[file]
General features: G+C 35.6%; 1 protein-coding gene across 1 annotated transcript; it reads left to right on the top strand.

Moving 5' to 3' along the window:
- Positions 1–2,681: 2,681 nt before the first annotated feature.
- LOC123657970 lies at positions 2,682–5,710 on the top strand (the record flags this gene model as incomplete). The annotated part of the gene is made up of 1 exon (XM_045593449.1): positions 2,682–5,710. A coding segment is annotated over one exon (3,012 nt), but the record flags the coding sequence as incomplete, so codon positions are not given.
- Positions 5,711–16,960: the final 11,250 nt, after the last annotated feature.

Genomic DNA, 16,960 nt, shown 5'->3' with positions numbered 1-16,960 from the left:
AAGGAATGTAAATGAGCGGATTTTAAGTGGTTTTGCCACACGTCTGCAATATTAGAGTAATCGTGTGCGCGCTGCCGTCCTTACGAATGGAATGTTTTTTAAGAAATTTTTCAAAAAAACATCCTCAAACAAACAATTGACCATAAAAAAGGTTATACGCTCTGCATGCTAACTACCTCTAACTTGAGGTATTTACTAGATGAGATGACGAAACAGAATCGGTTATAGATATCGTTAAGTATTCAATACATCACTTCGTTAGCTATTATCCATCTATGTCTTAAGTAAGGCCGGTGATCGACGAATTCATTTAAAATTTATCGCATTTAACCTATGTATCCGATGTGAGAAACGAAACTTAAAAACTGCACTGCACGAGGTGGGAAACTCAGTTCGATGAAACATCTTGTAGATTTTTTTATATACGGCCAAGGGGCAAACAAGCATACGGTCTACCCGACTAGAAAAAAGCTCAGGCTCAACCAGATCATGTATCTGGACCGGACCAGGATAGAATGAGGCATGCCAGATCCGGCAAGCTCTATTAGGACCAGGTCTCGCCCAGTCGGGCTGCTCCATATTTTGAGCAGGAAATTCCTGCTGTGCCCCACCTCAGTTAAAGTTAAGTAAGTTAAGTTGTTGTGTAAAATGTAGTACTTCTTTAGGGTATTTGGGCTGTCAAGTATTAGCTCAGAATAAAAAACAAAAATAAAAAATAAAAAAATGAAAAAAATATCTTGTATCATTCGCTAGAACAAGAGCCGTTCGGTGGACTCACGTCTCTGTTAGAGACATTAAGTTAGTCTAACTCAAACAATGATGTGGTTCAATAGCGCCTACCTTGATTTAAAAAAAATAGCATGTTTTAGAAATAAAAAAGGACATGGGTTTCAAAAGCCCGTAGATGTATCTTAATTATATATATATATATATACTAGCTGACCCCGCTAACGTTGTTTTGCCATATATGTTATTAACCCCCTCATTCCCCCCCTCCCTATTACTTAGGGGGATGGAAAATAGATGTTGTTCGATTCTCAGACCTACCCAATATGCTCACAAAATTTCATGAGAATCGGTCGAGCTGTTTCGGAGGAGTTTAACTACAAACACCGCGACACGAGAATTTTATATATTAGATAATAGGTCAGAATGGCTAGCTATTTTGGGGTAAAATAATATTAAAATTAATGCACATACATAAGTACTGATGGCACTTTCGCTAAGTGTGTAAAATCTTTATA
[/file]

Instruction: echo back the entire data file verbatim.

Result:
General features: G+C 35.6%; 1 protein-coding gene across 1 annotated transcript; it reads left to right on the top strand.

Moving 5' to 3' along the window:
- Positions 1–2,681: 2,681 nt before the first annotated feature.
- LOC123657970 lies at positions 2,682–5,710 on the top strand (the record flags this gene model as incomplete). The annotated part of the gene is made up of 1 exon (XM_045593449.1): positions 2,682–5,710. A coding segment is annotated over one exon (3,012 nt), but the record flags the coding sequence as incomplete, so codon positions are not given.
- Positions 5,711–16,960: the final 11,250 nt, after the last annotated feature.

Genomic DNA, 16,960 nt, shown 5'->3' with positions numbered 1-16,960 from the left:
AAGGAATGTAAATGAGCGGATTTTAAGTGGTTTTGCCACACGTCTGCAATATTAGAGTAATCGTGTGCGCGCTGCCGTCCTTACGAATGGAATGTTTTTTAAGAAATTTTTCAAAAAAACATCCTCAAACAAACAATTGACCATAAAAAAGGTTATACGCTCTGCATGCTAACTACCTCTAACTTGAGGTATTTACTAGATGAGATGACGAAACAGAATCGGTTATAGATATCGTTAAGTATTCAATACATCACTTCGTTAGCTATTATCCATCTATGTCTTAAGTAAGGCCGGTGATCGACGAATTCATTTAAAATTTATCGCATTTAACCTATGTATCCGATGTGAGAAACGAAACTTAAAAACTGCACTGCACGAGGTGGGAAACTCAGTTCGATGAAACATCTTGTAGATTTTTTTATATACGGCCAAGGGGCAAACAAGCATACGGTCTACCCGACTAGAAAAAAGCTCAGGCTCAACCAGATCATGTATCTGGACCGGACCAGGATAGAATGAGGCATGCCAGATCCGGCAAGCTCTATTAGGACCAGGTCTCGCCCAGTCGGGCTGCTCCATATTTTGAGCAGGAAATTCCTGCTGTGCCCCACCTCAGTTAAAGTTAAGTAAGTTAAGTTGTTGTGTAAAATGTAGTACTTCTTTAGGGTATTTGGGCTGTCAAGTATTAGCTCAGAATAAAAAACAAAAATAAAAAATAAAAAAATGAAAAAAATATCTTGTATCATTCGCTAGAACAAGAGCCGTTCGGTGGACTCACGTCTCTGTTAGAGACATTAAGTTAGTCTAACTCAAACAATGATGTGGTTCAATAGCGCCTACCTTGATTTAAAAAAAATAGCATGTTTTAGAAATAAAAAAGGACATGGGTTTCAAAAGCCCGTAGATGTATCTTAATTATATATATATATATATACTAGCTGACCCCGCTAACGTTGTTTTGCCATATATGTTATTAACCCCCTCATTCCCCCCCTCCCTATTACTTAGGGGGATGGAAAATAGATGTTGTTCGATTCTCAGACCTACCCAATATGCTCACAAAATTTCATGAGAATCGGTCGAGCTGTTTCGGAGGAGTTTAACTACAAACACCGCGACACGAGAATTTTATATATTAGATAATAGGTCAGAATGGCTAGCTATTTTGGGGTAAAATAATATTAAAATTAATGCACATACATAAGTACTGATGGCACTTTCGCTAAGTGTGTAAAATCTTTATA